Hoai-Tran Bui’s Favorite Movies of All Time

10) Batman Begins

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As accomplished as The Dark Knight is as a genre-transcending superhero movie, it never captured my attention as much as Batman Begins did. Directed by Christopher Nolan, a mostly unknown Brit who only had a few feature films under his belt, and starring Christian Bale years before he was a household name, Batman Begins was the little Batman movie that could. The movie throws Batman mythology, Buddhist philosophies and horror tropes and into a blender to make a riveting superhero action movie. Batman Begins brought Batman into the modern age after the campy debacles that were Joel Schumacher’s Batman Forever and Batman and Robin, and began my own obsession with comic book movies — the Caped Crusader in particular.

9) Beauty and the BeastBeauty and the Beast Honest Trailer

Beauty and the Beast is a near-perfect movie. Sweeping, gorgeous and — for lack of a better word — magical, Beauty and the Beast was the pinnacle of the animated Disney Renaissance that overtook the ‘90s and my childhood. With a plucky heroine in the form of Belle and the brooding, Byronic Beast, Beauty and the Beast took a frankly difficult romance and turned it into an enchanting classic… and began my lifelong obsession with Gothic Romances. The gothic imagery and the delightful musical sequences still give me chills today. As Cogsworth says, “If it ain’t Baroque, don’t fix it.”

8) Sunset BoulevardSunset Boulevard

I love me a good noir. Couple that with modern Gothic aesthetics and a satirical takedown of the Classic Hollywood studio system, and you’ve got Sunset Boulevard. Gloria Swanson, herself a former silent film star, gives the performance of her career as Norma Desmond, the delusional and narcissistic faded diva who lives in a dilapidated mansion and yearns for a return to the spotlight. William Holden is a fine foil as the young writer Norma pounces on to engineer her return to Hollywood, and who ultimately meets a tragic end (this is no spoiler, the first scene of him floating in a pool is perhaps one of the movie’s most famous scenes). Billy Wilder directs this incisive, disturbing and deliciously macabre film, which still serves as one of the best satirical commentaries on Hollywood to date.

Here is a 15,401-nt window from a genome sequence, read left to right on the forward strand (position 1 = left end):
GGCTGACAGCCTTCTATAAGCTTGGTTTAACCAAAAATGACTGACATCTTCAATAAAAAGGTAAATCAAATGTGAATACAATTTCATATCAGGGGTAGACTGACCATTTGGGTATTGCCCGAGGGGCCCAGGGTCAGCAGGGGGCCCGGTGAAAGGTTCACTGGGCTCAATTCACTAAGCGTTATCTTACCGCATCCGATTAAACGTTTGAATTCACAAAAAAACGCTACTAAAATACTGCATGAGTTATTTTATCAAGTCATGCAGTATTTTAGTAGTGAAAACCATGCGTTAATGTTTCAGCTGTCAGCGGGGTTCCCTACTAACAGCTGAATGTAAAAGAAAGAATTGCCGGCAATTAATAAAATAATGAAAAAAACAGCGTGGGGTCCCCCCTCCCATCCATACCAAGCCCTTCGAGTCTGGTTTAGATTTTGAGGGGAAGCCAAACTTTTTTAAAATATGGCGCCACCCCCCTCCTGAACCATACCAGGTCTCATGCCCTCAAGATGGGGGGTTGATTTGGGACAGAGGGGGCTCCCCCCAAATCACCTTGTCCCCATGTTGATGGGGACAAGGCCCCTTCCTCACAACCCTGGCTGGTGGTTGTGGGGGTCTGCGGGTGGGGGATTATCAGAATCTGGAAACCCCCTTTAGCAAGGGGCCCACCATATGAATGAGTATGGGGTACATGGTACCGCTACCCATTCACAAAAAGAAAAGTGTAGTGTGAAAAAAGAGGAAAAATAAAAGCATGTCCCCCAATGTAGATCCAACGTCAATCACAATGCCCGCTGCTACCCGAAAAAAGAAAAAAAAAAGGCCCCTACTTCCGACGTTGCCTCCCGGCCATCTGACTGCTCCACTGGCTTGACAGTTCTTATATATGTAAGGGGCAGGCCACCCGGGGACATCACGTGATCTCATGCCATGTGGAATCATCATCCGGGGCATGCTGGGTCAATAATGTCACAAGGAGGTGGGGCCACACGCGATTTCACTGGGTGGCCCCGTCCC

7) La Haine

La Haine

There are so many restless, rebellious movies of the ‘90s that try to speak to the Gen X frustration with societal norms, but La Haine, to me, is the best of all of them. At times meandering and philosophical, at other times downright brutal, La Haine is rooted in the racial and class tensions of 1995 France. Anchored by magnetic performances by Vincent Cassel, Saïd Taghmaoui and Hubert Koundé and thoughtful direction by Mathieu Kassovitz, La Haine is about a trio of friends who wander aimlessly through the French suburbs, distracting themselves from the poverty and classism that entrap them by debating their favorite movies and posturing as Robert de Niro-inspired gangsters. But their performative fantasies collide with reality as they come face-to-face with police brutality and gang violence.

6) The Princess Bride

Princess Bride

When I watch The Princess Bride, my fellow viewers have often complained about “an echo in the room,” because I always feel compelled to quote each line in the movie. A satirical but sincere fantasy adventure, The Princess Bride is more than the iconic one-liners and Billy Crystal cameos that have gone down in cinematic history. Rob Reiner takes a loving brush to the flippant fantasy, letting none of that ironic humor seep into the genuinely romantic moments of the film. In keeping with the perspective of Fred Savage’s character, The Princess Bride is delivered with a childlike wonder, reveling as much in the swashbuckling antics of Inigo Montoya (Mandy Patinkin) as it does the sweeping romance between Wesley (Cary Elwes) and Buttercup (Robin Wright). It’s witty, funny and pure joy.

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